The storm of media, regardless of what their motivations might be, follow a mega-star and his reality-TV wife to Armenia to capture their each and every movement. In the background of their makeup and flamboyant clothing, an entire country is made visible to those who might not have known that a country named Armenia has existed.

So, what has really changed?

Nothing has changed.

Apart from our growing access to education and evolving methods of activism that very well may have contributed to this frenzy, we have been endowed with a beautiful stroke of luck.

This is not a disheartening notion, though. Fortune always plays a part, and heaven knows that as a nation we are not too familiar with it. It’s vindication. Though those who have dedicated a greater deal of time in their lives to the remembrance of genocide can claim that their fire has never wavered, it would be naïve to think that the same applies to the majority of Armenians. Like it or not, it is often the case that people have a need to experience a return in exchange for hard work in order to maintain a level of performance. This is no different.

Thus, herein lies a personal confession of mine: I have personally suffered from this mentality.

But instead of continuing my tradition of self-deprecation, I told myself to look back on the body of work my peers and community have amassed. Let me tell those who don’t already know, what I found is nothing short of remarkable. When people who are Armenians say that the genocide has become a part of our identity, they are not wrong. In the past century, the ripples of the atrocity have engrained themselves into our cultural DNA. Our stubbornness in maintaining Armenian music and dance, our language and alphabet, the fact that I am a second-generation Armenian-American (my mother grew up in the City of Angels) and can read and write my language–these are all things I’ve personally taken for granted, or perhaps just overlooked. But this realization only strengthens my convictions about the potential of Armenia and the degree to which we can culturally prosper.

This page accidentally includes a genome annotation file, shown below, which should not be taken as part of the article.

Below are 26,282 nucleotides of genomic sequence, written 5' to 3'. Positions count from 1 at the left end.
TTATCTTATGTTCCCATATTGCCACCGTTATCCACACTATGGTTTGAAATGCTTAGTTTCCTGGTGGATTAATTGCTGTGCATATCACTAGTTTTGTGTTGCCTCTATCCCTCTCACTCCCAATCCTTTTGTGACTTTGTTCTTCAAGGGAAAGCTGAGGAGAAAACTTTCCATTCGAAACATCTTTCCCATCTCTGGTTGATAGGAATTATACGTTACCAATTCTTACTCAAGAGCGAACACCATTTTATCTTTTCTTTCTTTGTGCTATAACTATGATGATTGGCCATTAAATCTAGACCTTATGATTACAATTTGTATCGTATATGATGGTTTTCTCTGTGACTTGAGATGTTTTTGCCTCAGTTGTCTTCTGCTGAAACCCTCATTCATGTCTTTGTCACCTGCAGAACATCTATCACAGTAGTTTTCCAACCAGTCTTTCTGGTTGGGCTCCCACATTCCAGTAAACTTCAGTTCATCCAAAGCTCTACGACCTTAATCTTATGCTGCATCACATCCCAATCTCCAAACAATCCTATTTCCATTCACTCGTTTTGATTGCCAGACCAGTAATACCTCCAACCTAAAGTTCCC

So, with the world’s eyes now somewhat fixed upon our country and what we’ve been vocally fighting for the last hundred years, what do we do?

I suggest that we do what we’ve done to get us here in the first place. We speak Armenian to one another as often as possible and help teach it to those who are willing to learn. We sing and dance and continue participating in terrific events such as Innovate Armenia at the University of Southern California. We continue to be ready for the challenges of publicity. If the diaspora kept a physical portfolio that represents everything we’ve done to battle the ignorance and perpetuation of denial, we would swimmingly ace the equivalent of a Harvard interview with its credentials.

Now, a final frightening question: After this year passes and we are faced with the not-so-sexy number of 101, will the interest that has grown in regard to our people falter, or slow down?

I don’t know the answer to this question. I do know, however, that in 2016, regardless of it being a marketable number or occasion, there will still be a very great number of people worldwide who have just heard of us, and more who still will. We are refreshed. Our country is still in its mid-twenties. We have soccer players playing for the biggest squads in the world (I’m looking at you Henrikh), artists and engineers sprouting from cracks in the concrete, and an ever-improving sense of our place and potential in the world. Despite there still being some very real and worrisome issues in the country, there will always be those who work to address it.